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February 29, 2012
passing a string with the & character as an argument
Greetings!

I have this program,

import std.process : system;
import std.stdio;
int main(char[][] args)
{
 char[] cmd;

 for (int i=1;i<args.length;i++)
 {
   cmd ~= args[i] ~ " ";
 }
 writefln(cmd);
 return(1);
}

if I compile it and run it this way,

test 1! 2@ 3& 4#

the result is

1! 2@ 3

So, if I pass a string with an &, the argument array stops right
before the &.  How can I pass a & in a string?  I tried escaping it,
but it does not work either.

thanks for the help.

jic
February 29, 2012
Re: passing a string with the & character as an argument
On 29 February 2012 18:51, jic <cabrera@wrc.xerox.com> wrote:
>
> Greetings!
>
> I have this program,
>
> import std.process : system;
> import std.stdio;
> int main(char[][] args)
> {
>  char[] cmd;
>
>  for (int i=1;i<args.length;i++)
>  {
>    cmd ~= args[i] ~ " ";
>  }
>  writefln(cmd);
>  return(1);
> }
>
> if I compile it and run it this way,
>
> test 1! 2@ 3& 4#
>
> the result is
>
> 1! 2@ 3
>
> So, if I pass a string with an &, the argument array stops right
> before the &.  How can I pass a & in a string?  I tried escaping it,
> but it does not work either.
>
> thanks for the help.
>
> jic

This is more a shell problem than a D one. Assuming that you are using
a *nix shell (so csh, tcsh, bash or zsh) you need escape the & with a
backslash, like so: \&. You should be getting an error on your shell,
saying that it cannot find the command 4#.

Its because '&' is a special character used to fork a process into the
background, useful for gui programs and the like.

I have tried your code, using a *nix shell, and using 3\& works.

If you are on Windows, then I don't know why this is happening.

--
James Miller
February 29, 2012
Re: passing a string with the & character as an argument
On 29-2-2012 7:06, James Miller wrote:
> On 29 February 2012 18:51, jic<cabrera@wrc.xerox.com>  wrote:
>>
>> Greetings!
>>
>> I have this program,
>>
>> import std.process : system;
>> import std.stdio;
>> int main(char[][] args)
>> {
>>   char[] cmd;
>>
>>   for (int i=1;i<args.length;i++)
>>   {
>>     cmd ~= args[i] ~ " ";
>>   }
>>   writefln(cmd);
>>   return(1);
>> }
>>
>> if I compile it and run it this way,
>>
>> test 1! 2@ 3&  4#
>>
>> the result is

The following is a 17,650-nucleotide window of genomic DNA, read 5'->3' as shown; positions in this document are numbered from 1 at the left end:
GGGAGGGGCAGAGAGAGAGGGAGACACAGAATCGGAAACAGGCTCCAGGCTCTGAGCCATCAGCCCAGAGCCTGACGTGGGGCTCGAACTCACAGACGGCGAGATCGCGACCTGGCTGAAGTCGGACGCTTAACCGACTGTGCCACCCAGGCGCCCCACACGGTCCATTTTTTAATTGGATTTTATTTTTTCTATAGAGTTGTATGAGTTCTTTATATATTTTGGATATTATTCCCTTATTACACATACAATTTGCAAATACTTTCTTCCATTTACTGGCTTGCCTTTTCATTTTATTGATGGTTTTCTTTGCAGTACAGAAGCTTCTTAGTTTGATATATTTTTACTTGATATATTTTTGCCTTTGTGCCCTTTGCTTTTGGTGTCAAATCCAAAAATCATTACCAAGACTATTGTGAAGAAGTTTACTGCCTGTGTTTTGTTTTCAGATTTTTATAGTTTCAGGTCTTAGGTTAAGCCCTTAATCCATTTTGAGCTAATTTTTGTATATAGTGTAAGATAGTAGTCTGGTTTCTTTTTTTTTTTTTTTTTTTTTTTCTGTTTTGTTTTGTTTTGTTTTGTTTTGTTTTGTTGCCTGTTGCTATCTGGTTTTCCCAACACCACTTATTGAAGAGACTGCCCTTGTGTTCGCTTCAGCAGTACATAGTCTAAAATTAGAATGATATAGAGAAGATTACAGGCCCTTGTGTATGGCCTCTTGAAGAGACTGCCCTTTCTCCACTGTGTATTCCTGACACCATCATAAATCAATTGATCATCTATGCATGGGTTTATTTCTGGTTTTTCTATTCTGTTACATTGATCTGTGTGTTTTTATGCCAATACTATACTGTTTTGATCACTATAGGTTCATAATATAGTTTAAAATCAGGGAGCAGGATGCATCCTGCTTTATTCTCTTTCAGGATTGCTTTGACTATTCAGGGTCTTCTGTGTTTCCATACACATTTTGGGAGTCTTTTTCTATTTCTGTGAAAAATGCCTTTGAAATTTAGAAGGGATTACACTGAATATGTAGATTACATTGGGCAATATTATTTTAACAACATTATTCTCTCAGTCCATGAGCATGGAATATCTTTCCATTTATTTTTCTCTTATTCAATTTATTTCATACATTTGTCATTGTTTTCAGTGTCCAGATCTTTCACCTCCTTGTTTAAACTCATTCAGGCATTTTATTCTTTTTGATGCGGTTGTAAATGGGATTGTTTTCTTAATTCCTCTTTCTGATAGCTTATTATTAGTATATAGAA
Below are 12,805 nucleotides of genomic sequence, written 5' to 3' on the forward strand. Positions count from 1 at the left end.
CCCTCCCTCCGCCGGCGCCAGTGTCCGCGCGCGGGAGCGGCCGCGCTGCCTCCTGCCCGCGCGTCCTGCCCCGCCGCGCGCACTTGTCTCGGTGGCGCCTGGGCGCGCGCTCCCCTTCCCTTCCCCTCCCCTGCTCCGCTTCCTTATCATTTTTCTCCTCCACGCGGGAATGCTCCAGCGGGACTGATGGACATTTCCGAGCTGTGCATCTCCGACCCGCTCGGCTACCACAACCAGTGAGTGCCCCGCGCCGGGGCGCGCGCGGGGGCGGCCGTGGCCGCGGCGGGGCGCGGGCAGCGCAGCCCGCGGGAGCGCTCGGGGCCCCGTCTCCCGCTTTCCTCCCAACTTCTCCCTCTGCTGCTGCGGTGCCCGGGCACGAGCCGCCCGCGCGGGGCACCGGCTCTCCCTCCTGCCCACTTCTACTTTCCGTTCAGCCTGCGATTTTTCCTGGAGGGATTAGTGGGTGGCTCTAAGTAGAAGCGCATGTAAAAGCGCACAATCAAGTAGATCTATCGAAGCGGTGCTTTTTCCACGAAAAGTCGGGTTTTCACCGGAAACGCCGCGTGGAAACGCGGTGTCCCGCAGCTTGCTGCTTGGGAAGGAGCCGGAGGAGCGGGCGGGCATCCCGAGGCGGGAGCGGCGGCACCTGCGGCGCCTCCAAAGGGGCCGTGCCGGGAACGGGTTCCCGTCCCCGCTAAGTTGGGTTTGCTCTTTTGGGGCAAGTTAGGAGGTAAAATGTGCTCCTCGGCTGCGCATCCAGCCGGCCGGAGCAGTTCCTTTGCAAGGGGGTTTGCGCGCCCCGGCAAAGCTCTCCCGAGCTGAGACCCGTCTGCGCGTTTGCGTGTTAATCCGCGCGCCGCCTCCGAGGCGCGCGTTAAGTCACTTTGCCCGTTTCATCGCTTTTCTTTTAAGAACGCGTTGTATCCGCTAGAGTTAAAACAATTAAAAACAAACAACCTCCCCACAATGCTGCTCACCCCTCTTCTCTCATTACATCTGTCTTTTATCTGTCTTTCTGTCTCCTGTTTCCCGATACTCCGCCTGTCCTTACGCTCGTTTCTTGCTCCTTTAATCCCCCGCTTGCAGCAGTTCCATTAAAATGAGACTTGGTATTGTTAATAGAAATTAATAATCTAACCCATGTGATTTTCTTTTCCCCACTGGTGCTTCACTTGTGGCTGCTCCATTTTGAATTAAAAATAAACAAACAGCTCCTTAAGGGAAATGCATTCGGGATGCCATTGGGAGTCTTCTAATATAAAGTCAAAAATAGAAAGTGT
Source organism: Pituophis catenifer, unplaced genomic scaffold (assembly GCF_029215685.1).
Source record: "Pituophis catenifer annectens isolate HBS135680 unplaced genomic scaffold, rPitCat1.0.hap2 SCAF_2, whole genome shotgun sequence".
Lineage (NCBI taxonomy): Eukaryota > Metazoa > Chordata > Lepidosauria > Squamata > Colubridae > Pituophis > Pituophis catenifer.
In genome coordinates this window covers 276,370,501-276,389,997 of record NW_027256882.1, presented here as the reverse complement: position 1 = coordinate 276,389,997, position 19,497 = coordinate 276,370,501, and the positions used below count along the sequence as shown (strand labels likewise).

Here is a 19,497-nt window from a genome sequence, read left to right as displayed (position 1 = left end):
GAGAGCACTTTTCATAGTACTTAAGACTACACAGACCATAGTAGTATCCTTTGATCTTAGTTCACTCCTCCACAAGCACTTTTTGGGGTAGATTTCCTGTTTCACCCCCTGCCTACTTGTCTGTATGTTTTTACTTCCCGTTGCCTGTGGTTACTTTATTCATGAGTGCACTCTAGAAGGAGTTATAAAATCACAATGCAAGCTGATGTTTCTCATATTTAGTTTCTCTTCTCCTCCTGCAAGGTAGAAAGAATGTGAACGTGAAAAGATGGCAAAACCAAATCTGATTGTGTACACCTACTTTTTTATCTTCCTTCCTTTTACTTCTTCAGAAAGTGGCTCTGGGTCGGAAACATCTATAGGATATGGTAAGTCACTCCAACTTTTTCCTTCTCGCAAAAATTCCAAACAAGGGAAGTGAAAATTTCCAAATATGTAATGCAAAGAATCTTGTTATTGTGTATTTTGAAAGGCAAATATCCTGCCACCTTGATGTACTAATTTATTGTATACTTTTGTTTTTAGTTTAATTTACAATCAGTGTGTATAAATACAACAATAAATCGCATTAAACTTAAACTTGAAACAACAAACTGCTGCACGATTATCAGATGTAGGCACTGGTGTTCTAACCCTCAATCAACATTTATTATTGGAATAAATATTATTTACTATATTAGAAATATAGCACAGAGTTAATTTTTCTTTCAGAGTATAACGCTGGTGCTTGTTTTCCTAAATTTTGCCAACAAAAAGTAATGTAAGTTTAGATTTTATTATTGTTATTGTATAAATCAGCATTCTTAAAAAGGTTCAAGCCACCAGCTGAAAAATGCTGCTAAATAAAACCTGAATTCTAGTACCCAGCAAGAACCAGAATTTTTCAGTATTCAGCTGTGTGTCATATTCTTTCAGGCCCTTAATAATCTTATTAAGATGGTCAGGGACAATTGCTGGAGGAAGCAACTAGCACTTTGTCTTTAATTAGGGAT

>
> If you are on Windows, then I don't know why this is happening.

On windows the ampersand also has a special meaning. In that case
try the carrot ^ to escape

test 1! 2@ 3^&  4#

Jos
February 29, 2012
Re: passing a string with the & character as an argument
On 29 February 2012 20:21, Jos van Uden <user@domain.invalid> wrote:
> On 29-2-2012 7:06, James Miller wrote:
>>
>> On 29 February 2012 18:51, jic<cabrera@wrc.xerox.com>  wrote:
>>>
>>>
>>> Greetings!
>>>
>>> I have this program,
>>>
>>> import std.process : system;
>>> import std.stdio;
>>> int main(char[][] args)
>>> {
>>>  char[] cmd;
>>>
>>>  for (int i=1;i<args.length;i++)
>>>  {
>>>    cmd ~= args[i] ~ " ";
>>>  }
>>>  writefln(cmd);
>>>  return(1);
>>> }
>>>
>>> if I compile it and run it this way,
>>>
>>> test 1! 2@ 3&  4#
>>>
>>> the result is
>
>
>>
>> If you are on Windows, then I don't know why this is happening.
>
>
> On windows the ampersand also has a special meaning. In that case
> try the carrot ^ to escape
>
> test 1! 2@ 3^&  4#
>
> Jos
>

Today I Learned that windows has insane escaping.

--
James Miller
February 29, 2012
Re: passing a string with the & character as an argument
On 2/29/12, James Miller <james@aatch.net> wrote:
> Today I Learned that windows has insane escaping.

You won't have to worry about it for long:
https://github.com/D-Programming-Language/phobos/pull/457
February 29, 2012
Re: passing a string with the & character as an argument
James Miller Wrote:

> On 29 February 2012 20:21, Jos van Uden <user@domain.invalid> wrote:
> > On 29-2-2012 7:06, James Miller wrote:
> >>
> >> On 29 February 2012 18:51, jic<cabrera@wrc.xerox.com>  wrote:
> >>>
> >>>
> >>> Greetings!
> >>>
> >>> I have this program,
> >>>
> >>> import std.process : system;
> >>> import std.stdio;
> >>> int main(char[][] args)
> >>> {
> >>>  char[] cmd;
> >>>
> >>>  for (int i=1;i<args.length;i++)
> >>>  {
> >>>    cmd ~= args[i] ~ " ";
> >>>  }
> >>>  writefln(cmd);
> >>>  return(1);
> >>> }
> >>>
> >>> if I compile it and run it this way,
> >>>
> >>> test 1! 2@ 3&  4#
> >>>
> >>> the result is
> >
> >
> >>
> >> If you are on Windows, then I don't know why this is happening.
> >
> >
> > On windows the ampersand also has a special meaning. In that case
> > try the carrot ^ to escape
> >
> > test 1! 2@ 3^&  4#
> >
> > Jos
> >
> 
> Today I Learned that windows has insane escaping.
> 
Me too.  I tried escaping it with the wonder-working \, but that didn't work.  This does work.  Weird stuff...  Thanks all.
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